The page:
Guest Post: The Draft ISO 37001 Anti-Bribery Standard’s Promise and Limitations

William Marquardt and David Holley, respectively Director and Managing Director at the Berkeley Research Group, LLC (a private management consulting firm) contribute the following guest post, which is written in their personal capacity and does not necessarily reflect the opinions, position, or policy of the Berkeley Research Group or its other employees and affiliates:

This past April, the International Organization for Standardization (ISO) released its draft standard on anti-bribery management systems (ISO 37001). The standard is tentatively scheduled to be finalized later this year. In substantive content, the draft ISO standard is similar to the FCPA Resource Guide provided by the U.S. Department of Justice and Securities and Exchange Commission, in that it provides a list of elements that an effective anti-bribery/corruption (“ABC”) program should contain. In terms of the specific elements listed, the proposed ISO standard provides a number of sound recommendations – such as a comprehensive, risk-based approach, as well as management commitment to promoting an ethical corporate culture—but with a few exceptions, the draft ISO 37001 standard is not much different from the guidance available from the DOJ/SEC and other sources in multiple jurisdictions.

That’s not to say that there is nothing whatsoever distinctive about ISO 37001. It does differ from the existing guidance in some ways, some good (such as the comprehensive focus on documentation, document retention, and document availability) and some not so good (such as the unrealistic recommendations regarding extension of management’s internal control systems to third-party vendors). The draft ISO standard also puzzlingly omits consideration of certain key issues –such as the labor law and data privacy issues that arise in connection with bribery investigations, questions regarding how to address anti-bribery concerns in connection with M&A or joint venture due diligence, and (most generally) the integration of ABC management systems into the firm’s wider financial, operational, and regulatory functions. But, again, in most respects the ISO 37001 draft standard closely resembles existing ABC guidance.

What makes the ISO 37001 standard distinctive, and the reason its finalization would be potentially such big news, is that ISO 37001 (like other ISO standards dealing with more technical matters) is intended to be subject to independent “certification” by third-party auditors. In other words, if and when the ISO 37001 standard is finalized, companies will be able to hire auditing firms to review their ABC programs and (if the auditor determines the firm meets the ISO 37001 criteria) to provide a formal certification that the company is ISO 37001-compliant. The question whether formal ISO 37001 certification of this sort will be a good thing (for firms, or for the world) has been hotly debated (for previous discussions on this blog, see here and here). Continue reading

Watch Your Language: Not “Everyone” Is Corrupt–Anywhere.

I’ve noticed something about the way many people (including me) sometimes describe the severity of the corruption problem in many parts of the world: When calling attention to the problem of widespread, systemic corruption, it’s not uncommon to hear people say—usually in casual conversation, occasionally in more formal presentations—that in this or that country, or this or that government or department, “everyone” is corrupt, or “everybody” takes bribes, or similar. I’m sure I’ve used this or similar language myself, without even thinking about it. And I understand that when most people say things like “everyone in [X] is corrupt,” they don’t mean that literally. Yet I find myself increasingly bothered by statements like this, for several reasons: Continue reading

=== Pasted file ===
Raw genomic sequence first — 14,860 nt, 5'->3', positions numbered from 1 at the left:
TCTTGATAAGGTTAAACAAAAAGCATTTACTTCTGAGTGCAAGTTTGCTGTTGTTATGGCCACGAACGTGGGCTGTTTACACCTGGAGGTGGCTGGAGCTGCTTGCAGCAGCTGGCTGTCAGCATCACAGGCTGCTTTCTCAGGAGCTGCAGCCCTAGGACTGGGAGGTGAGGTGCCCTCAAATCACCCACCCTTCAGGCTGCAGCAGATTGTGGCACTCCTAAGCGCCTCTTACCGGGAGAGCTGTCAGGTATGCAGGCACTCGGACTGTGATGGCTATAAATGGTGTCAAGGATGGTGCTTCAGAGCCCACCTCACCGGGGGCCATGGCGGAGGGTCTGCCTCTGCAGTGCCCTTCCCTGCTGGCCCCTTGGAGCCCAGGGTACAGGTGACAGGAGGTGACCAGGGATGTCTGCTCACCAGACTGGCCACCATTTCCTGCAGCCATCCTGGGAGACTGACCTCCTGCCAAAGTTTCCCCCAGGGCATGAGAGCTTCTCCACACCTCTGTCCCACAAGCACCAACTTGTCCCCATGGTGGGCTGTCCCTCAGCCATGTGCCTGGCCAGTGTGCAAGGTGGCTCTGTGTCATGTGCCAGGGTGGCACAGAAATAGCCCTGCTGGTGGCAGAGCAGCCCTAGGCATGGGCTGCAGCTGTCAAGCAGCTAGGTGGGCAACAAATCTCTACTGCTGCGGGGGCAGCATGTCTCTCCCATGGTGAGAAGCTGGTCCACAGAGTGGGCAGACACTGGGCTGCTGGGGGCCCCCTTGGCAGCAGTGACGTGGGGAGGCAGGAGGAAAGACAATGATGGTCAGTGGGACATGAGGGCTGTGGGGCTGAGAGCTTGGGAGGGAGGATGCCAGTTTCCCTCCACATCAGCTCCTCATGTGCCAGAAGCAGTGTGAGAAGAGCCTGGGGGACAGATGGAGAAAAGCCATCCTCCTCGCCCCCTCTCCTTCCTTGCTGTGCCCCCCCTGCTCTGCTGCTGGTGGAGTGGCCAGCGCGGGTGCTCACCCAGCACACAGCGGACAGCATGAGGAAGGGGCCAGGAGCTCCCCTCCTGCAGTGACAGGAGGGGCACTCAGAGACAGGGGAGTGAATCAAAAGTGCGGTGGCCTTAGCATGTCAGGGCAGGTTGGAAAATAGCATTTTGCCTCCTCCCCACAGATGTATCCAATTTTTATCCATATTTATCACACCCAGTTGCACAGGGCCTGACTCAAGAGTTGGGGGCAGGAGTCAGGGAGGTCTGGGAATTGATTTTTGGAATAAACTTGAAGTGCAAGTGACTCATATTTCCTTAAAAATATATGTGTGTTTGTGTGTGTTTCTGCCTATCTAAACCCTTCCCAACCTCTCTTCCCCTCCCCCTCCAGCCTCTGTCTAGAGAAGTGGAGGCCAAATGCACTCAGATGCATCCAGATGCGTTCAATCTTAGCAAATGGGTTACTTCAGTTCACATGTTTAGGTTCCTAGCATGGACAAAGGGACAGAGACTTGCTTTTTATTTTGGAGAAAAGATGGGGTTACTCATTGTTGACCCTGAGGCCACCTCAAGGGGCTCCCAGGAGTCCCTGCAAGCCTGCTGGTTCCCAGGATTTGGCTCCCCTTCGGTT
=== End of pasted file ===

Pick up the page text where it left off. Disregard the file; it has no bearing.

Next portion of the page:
Artful Transactions: Corruption in the Market for Fine Arts and Antiques

The fascination surrounding art theft and forgery has long been the subject of much exploration. Only more recently, however, has the art market come under increased scrutiny regarding its connection to money laundering and corruption. It’s not just that stolen artworks often end up in the hands of criminals: even the market for non-stolen art is especially vulnerable to money laundering and corruption. With more banks cracking down on illicit activities, art has become an “efficient instrument for hiding cash.” As an article in the New York Times observed, no business seems “more custom-made for money laundering, with million-dollar sales conducted in secrecy and with virtually no oversight.”

Considering the attention paid by anticorruption and anti-money laundering activists to the role of the real estate market and the market for other luxury goods to facilitate money laundering and bribery, it is perhaps a bit surprising that there hasn’t been more attention to the art market—which is perhaps even more deserving of scrutiny. Continue reading

Anticorruption Bibliography–August 2016 Update

An updated version of my anticorruption bibliography is available from my faculty webpage. A direct link to the pdf of the full bibliography is here, and a list of the new sources added in this update is here. As always, I welcome suggestions for other sources that are not yet included, including any papers GAB readers have written.

When Lunch is a Bribe: American and Korean Law Compared